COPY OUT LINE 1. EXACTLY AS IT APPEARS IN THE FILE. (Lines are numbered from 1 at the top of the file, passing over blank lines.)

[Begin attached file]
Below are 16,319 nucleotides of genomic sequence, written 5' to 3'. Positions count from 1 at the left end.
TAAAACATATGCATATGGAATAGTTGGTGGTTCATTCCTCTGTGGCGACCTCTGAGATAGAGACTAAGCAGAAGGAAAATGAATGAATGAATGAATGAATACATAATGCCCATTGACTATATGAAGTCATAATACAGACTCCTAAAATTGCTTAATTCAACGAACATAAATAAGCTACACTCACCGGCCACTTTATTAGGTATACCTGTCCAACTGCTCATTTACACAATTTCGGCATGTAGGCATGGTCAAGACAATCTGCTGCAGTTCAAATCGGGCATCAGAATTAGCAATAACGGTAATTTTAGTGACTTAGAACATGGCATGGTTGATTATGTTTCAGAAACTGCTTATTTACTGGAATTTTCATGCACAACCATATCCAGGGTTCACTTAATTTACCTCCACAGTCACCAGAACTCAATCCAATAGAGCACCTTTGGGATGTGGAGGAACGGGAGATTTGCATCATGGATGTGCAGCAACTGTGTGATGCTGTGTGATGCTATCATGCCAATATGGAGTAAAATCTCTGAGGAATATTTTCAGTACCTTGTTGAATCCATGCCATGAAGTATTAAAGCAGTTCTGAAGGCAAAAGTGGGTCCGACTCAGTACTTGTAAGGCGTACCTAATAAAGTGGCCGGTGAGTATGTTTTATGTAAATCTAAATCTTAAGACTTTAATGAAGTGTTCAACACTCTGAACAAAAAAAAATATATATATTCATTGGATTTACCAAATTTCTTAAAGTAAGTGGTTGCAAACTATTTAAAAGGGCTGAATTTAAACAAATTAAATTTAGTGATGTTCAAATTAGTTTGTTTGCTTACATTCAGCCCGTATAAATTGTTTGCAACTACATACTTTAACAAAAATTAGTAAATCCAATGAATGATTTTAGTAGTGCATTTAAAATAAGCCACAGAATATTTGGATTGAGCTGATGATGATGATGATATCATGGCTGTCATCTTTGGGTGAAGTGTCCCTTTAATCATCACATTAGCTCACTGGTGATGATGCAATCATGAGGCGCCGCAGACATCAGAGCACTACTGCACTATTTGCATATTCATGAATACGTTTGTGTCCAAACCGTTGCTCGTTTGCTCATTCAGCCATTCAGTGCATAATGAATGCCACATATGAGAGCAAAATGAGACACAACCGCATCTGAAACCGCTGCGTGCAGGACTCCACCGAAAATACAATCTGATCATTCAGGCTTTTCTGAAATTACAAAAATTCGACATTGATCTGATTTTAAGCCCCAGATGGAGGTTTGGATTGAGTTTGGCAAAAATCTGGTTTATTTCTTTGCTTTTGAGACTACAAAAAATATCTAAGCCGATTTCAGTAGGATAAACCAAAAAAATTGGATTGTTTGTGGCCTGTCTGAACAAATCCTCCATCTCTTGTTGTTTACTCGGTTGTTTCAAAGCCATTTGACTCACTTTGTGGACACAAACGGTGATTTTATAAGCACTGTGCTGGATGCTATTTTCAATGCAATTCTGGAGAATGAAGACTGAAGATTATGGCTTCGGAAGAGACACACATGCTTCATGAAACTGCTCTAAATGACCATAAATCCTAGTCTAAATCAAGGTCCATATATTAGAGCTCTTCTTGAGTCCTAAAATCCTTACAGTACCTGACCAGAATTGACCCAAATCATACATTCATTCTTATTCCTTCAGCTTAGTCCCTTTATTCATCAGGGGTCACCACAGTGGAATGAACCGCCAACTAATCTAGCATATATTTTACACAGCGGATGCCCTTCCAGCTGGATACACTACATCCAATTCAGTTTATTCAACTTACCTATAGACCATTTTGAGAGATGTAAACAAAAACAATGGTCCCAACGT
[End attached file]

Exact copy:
Below are 16,319 nucleotides of genomic sequence, written 5' to 3'. Positions count from 1 at the left end.